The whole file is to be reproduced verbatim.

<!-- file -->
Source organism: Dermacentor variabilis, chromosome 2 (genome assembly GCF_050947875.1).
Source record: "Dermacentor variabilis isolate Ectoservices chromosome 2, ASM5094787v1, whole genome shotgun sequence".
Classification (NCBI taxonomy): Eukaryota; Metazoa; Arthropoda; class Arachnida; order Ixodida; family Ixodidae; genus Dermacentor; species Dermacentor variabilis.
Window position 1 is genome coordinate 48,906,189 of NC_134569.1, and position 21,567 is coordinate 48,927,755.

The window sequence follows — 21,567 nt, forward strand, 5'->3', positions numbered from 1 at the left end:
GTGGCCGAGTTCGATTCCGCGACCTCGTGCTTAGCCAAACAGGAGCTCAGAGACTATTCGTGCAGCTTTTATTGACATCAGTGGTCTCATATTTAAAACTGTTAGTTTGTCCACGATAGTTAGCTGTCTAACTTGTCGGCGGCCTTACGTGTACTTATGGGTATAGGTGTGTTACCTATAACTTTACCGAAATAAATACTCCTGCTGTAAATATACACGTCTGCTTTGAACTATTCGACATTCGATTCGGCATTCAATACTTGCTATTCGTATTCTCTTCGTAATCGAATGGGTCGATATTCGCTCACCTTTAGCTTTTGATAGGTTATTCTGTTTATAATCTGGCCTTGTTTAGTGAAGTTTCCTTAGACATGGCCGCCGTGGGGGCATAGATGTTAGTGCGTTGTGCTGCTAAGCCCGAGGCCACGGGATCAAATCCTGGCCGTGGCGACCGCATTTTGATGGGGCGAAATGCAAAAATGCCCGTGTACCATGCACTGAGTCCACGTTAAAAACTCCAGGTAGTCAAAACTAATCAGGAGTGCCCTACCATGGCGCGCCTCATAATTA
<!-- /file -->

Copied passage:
Source organism: Dermacentor variabilis, chromosome 2 (genome assembly GCF_050947875.1).
Source record: "Dermacentor variabilis isolate Ectoservices chromosome 2, ASM5094787v1, whole genome shotgun sequence".
Classification (NCBI taxonomy): Eukaryota; Metazoa; Arthropoda; class Arachnida; order Ixodida; family Ixodidae; genus Dermacentor; species Dermacentor variabilis.
Window position 1 is genome coordinate 48,906,189 of NC_134569.1, and position 21,567 is coordinate 48,927,755.

The window sequence follows — 21,567 nt, forward strand, 5'->3', positions numbered from 1 at the left end:
GTGGCCGAGTTCGATTCCGCGACCTCGTGCTTAGCCAAACAGGAGCTCAGAGACTATTCGTGCAGCTTTTATTGACATCAGTGGTCTCATATTTAAAACTGTTAGTTTGTCCACGATAGTTAGCTGTCTAACTTGTCGGCGGCCTTACGTGTACTTATGGGTATAGGTGTGTTACCTATAACTTTACCGAAATAAATACTCCTGCTGTAAATATACACGTCTGCTTTGAACTATTCGACATTCGATTCGGCATTCAATACTTGCTATTCGTATTCTCTTCGTAATCGAATGGGTCGATATTCGCTCACCTTTAGCTTTTGATAGGTTATTCTGTTTATAATCTGGCCTTGTTTAGTGAAGTTTCCTTAGACATGGCCGCCGTGGGGGCATAGATGTTAGTGCGTTGTGCTGCTAAGCCCGAGGCCACGGGATCAAATCCTGGCCGTGGCGACCGCATTTTGATGGGGCGAAATGCAAAAATGCCCGTGTACCATGCACTGAGTCCACGTTAAAAACTCCAGGTAGTCAAAACTAATCAGGAGTGCCCTACCATGGCGCGCCTCATAATTA